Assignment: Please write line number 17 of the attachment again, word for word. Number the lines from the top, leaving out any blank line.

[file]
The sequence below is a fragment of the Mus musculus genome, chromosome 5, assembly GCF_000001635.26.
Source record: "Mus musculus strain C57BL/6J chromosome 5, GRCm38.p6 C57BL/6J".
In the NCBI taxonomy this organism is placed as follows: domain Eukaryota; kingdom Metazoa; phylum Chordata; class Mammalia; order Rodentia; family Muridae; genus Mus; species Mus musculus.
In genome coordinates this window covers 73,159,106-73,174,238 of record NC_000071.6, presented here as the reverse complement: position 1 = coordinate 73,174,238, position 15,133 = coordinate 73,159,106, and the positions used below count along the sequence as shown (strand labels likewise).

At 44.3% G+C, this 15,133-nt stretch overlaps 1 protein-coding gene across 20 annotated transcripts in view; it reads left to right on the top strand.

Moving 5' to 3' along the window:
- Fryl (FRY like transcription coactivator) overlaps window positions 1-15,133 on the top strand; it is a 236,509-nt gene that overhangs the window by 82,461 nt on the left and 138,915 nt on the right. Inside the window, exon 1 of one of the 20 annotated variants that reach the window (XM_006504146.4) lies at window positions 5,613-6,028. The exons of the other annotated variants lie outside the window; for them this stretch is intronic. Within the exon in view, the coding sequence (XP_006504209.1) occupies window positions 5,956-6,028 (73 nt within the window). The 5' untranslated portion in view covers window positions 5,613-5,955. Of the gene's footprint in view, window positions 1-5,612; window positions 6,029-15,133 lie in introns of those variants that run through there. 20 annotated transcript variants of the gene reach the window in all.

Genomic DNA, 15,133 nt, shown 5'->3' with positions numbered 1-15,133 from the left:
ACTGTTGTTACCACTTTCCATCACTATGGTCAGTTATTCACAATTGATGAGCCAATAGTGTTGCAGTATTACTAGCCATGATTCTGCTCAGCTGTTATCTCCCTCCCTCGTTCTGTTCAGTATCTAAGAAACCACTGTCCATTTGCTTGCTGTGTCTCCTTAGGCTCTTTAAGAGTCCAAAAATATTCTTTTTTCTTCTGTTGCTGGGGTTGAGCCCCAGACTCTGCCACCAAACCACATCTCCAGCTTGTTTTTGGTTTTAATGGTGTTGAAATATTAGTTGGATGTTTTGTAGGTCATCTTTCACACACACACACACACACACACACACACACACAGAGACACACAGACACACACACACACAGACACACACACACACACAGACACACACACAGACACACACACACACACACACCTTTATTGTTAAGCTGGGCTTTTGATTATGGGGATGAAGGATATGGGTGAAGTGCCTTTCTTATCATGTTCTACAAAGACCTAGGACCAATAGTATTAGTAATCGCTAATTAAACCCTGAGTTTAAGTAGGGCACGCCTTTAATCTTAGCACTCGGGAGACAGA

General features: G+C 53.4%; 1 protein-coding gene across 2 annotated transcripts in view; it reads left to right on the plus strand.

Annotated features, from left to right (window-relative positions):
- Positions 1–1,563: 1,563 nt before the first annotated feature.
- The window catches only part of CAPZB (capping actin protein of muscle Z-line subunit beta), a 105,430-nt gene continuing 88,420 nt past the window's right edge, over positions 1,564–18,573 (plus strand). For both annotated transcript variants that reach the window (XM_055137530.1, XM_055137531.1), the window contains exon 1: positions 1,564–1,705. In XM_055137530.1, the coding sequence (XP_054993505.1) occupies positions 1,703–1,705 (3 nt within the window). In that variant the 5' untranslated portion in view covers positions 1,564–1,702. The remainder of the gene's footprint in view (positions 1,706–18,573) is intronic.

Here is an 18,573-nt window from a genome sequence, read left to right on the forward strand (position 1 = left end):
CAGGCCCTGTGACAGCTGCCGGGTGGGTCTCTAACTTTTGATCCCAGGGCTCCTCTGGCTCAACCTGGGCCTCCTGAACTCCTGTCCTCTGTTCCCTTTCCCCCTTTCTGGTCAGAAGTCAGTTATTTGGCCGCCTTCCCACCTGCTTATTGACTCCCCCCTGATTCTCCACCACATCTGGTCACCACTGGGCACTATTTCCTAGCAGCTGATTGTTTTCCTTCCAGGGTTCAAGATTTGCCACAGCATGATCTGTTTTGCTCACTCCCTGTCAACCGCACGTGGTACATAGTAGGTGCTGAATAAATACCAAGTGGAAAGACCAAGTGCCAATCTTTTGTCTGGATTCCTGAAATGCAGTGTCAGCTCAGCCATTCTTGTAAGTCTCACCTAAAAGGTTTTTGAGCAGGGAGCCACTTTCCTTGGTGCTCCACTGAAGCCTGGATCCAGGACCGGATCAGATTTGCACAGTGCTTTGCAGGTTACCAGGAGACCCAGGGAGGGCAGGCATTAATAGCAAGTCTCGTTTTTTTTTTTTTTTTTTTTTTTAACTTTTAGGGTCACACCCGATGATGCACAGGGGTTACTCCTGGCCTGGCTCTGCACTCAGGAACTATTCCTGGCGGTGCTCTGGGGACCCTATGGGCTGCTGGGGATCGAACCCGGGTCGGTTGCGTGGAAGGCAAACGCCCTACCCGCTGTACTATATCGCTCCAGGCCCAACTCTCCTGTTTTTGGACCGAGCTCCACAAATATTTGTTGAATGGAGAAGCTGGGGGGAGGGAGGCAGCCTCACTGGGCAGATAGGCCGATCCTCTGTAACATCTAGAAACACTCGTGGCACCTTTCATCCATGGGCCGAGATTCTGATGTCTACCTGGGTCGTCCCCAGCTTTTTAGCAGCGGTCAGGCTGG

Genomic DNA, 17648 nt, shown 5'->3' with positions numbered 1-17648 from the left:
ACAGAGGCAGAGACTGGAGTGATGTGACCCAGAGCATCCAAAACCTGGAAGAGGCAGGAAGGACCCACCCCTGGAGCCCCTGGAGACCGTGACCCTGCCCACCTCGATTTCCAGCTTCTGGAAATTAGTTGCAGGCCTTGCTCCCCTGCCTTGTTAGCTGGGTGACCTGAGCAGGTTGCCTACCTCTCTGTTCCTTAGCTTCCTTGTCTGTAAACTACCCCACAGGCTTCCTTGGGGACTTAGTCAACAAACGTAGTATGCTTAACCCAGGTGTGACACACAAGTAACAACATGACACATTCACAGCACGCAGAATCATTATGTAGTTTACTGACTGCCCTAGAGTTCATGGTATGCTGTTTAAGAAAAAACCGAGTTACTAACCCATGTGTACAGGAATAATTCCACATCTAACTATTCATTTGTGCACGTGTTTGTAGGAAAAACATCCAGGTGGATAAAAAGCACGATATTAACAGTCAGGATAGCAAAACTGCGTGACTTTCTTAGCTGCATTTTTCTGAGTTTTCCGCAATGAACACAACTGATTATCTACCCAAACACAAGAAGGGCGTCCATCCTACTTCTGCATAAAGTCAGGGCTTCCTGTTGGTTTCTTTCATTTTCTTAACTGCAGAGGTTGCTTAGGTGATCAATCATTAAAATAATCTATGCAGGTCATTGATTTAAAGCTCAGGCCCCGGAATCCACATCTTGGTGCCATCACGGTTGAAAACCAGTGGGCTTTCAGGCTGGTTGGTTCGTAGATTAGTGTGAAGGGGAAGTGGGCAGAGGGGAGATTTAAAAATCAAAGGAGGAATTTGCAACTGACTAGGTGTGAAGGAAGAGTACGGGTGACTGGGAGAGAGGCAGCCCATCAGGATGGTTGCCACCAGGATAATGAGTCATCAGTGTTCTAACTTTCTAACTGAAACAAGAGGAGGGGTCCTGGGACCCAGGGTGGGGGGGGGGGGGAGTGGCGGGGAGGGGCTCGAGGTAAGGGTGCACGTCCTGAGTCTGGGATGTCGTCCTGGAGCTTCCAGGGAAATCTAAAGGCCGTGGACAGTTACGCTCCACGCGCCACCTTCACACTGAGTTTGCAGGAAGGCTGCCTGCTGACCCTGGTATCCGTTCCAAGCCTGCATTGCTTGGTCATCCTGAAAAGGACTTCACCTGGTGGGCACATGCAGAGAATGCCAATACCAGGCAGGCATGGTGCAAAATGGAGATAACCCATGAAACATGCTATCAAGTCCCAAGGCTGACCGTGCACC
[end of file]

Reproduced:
ACAGAGGCAGAGACTGGAGTGATGTGACCCAGAGCATCCAAAACCTGGAAGAGGCAGGAAGGACCCACCCCTGGAGCCCCTGGAGACCGTGACCCTGCCCACCTCGATTTCCAGCTTCTGGAAATTAGTTGCAGGCCTTGCTCCCCTGCCTTGTTAGCTGGGTGACCTGAGCAGGTTGCCTACCTCTCTGTTCCTTAGCTTCCTTGTCTGTAAACTACCCCACAGGCTTCCTTGGGGACTTAGTCAACAAACGTAGTATGCTTAACCCAGGTGTGACACACAAGTAACAACATGACACATTCACAGCACGCAGAATCATTATGTAGTTTACTGACTGCCCTAGAGTTCATGGTATGCTGTTTAAGAAAAAACCGAGTTACTAACCCATGTGTACAGGAATAATTCCACATCTAACTATTCATTTGTGCACGTGTTTGTAGGAAAAACATCCAGGTGGATAAAAAGCACGATATTAACAGTCAGGATAGCAAAACTGCGTGACTTTCTTAGCTGCATTTTTCTGAGTTTTCCGCAATGAACACAACTGATTATCTACCCAAACACAAGAAGGGCGTCCATCCTACTTCTGCATAAAGTCAGGGCTTCCTGTTGGTTTCTTTCATTTTCTTAACTGCAGAGGTTGCTTAGGTGATCAATCATTAAAATAATCTATGCAGGTCATTGATTTAAAGCTCAGGCCCCGGAATCCACATCTTGGTGCCATCACGGTTGAAAACCAGTGGGCTTTCAGGCTGGTTGGTTCGTAGATTAGTGTGAAGGGGAAGTGGGCAGAGGGGAGATTTAAAAATCAAAGGAGGAATTTGCAACTGACTAGGTGTGAAGGAAGAGTACGGGTGACTGGGAGAGAGGCAGCCCATCAGGATGGTTGCCACCAGGATAATGAGTCATCAGTGTTCTAACTTTCTAACTGAAACAAGAGGAGGGGTCCTGGGACCCAGGGTGGGGGGGGGGGGGAGTGGCGGGGAGGGGCTCGAGGTAAGGGTGCACGTCCTGAGTCTGGGATGTCGTCCTGGAGCTTCCAGGGAAATCTAAAGGCCGTGGACAGTTACGCTCCACGCGCCACCTTCACACTGAGTTTGCAGGAAGGCTGCCTGCTGACCCTGGTATCCGTTCCAAGCCTGCATTGCTTGGTCATCCTGAAAAGGACTTCACCTGGTGGGCACATGCAGAGAATGCCAATACCAGGCAGGCATGGTGCAAAATGGAGATAACCCATGAAACATGCTATCAAGTCCCAAGGCTGACCGTGCACC